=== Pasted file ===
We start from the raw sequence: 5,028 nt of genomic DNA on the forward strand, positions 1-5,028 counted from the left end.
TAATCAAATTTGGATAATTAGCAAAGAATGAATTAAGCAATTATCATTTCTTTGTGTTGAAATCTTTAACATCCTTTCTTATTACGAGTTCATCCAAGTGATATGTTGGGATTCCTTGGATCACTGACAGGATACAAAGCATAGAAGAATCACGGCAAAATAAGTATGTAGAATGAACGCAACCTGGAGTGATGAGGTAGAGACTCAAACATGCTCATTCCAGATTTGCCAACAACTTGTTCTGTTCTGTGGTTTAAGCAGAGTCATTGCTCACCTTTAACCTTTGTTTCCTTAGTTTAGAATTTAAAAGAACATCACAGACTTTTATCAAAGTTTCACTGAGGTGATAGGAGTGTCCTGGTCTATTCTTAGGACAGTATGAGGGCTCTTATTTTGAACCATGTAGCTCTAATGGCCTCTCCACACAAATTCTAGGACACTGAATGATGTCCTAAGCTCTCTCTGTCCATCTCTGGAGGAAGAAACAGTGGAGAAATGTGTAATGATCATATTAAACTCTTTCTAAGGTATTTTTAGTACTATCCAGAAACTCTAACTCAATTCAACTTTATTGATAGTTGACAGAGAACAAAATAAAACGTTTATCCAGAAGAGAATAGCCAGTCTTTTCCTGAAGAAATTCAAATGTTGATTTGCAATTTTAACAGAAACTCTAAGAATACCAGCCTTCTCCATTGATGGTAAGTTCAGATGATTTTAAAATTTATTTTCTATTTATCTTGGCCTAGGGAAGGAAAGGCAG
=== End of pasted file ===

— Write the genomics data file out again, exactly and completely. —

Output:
We start from the raw sequence: 5,028 nt of genomic DNA on the forward strand, positions 1-5,028 counted from the left end.
TAATCAAATTTGGATAATTAGCAAAGAATGAATTAAGCAATTATCATTTCTTTGTGTTGAAATCTTTAACATCCTTTCTTATTACGAGTTCATCCAAGTGATATGTTGGGATTCCTTGGATCACTGACAGGATACAAAGCATAGAAGAATCACGGCAAAATAAGTATGTAGAATGAACGCAACCTGGAGTGATGAGGTAGAGACTCAAACATGCTCATTCCAGATTTGCCAACAACTTGTTCTGTTCTGTGGTTTAAGCAGAGTCATTGCTCACCTTTAACCTTTGTTTCCTTAGTTTAGAATTTAAAAGAACATCACAGACTTTTATCAAAGTTTCACTGAGGTGATAGGAGTGTCCTGGTCTATTCTTAGGACAGTATGAGGGCTCTTATTTTGAACCATGTAGCTCTAATGGCCTCTCCACACAAATTCTAGGACACTGAATGATGTCCTAAGCTCTCTCTGTCCATCTCTGGAGGAAGAAACAGTGGAGAAATGTGTAATGATCATATTAAACTCTTTCTAAGGTATTTTTAGTACTATCCAGAAACTCTAACTCAATTCAACTTTATTGATAGTTGACAGAGAACAAAATAAAACGTTTATCCAGAAGAGAATAGCCAGTCTTTTCCTGAAGAAATTCAAATGTTGATTTGCAATTTTAACAGAAACTCTAAGAATACCAGCCTTCTCCATTGATGGTAAGTTCAGATGATTTTAAAATTTATTTTCTATTTATCTTGGCCTAGGGAAGGAAAGGCAG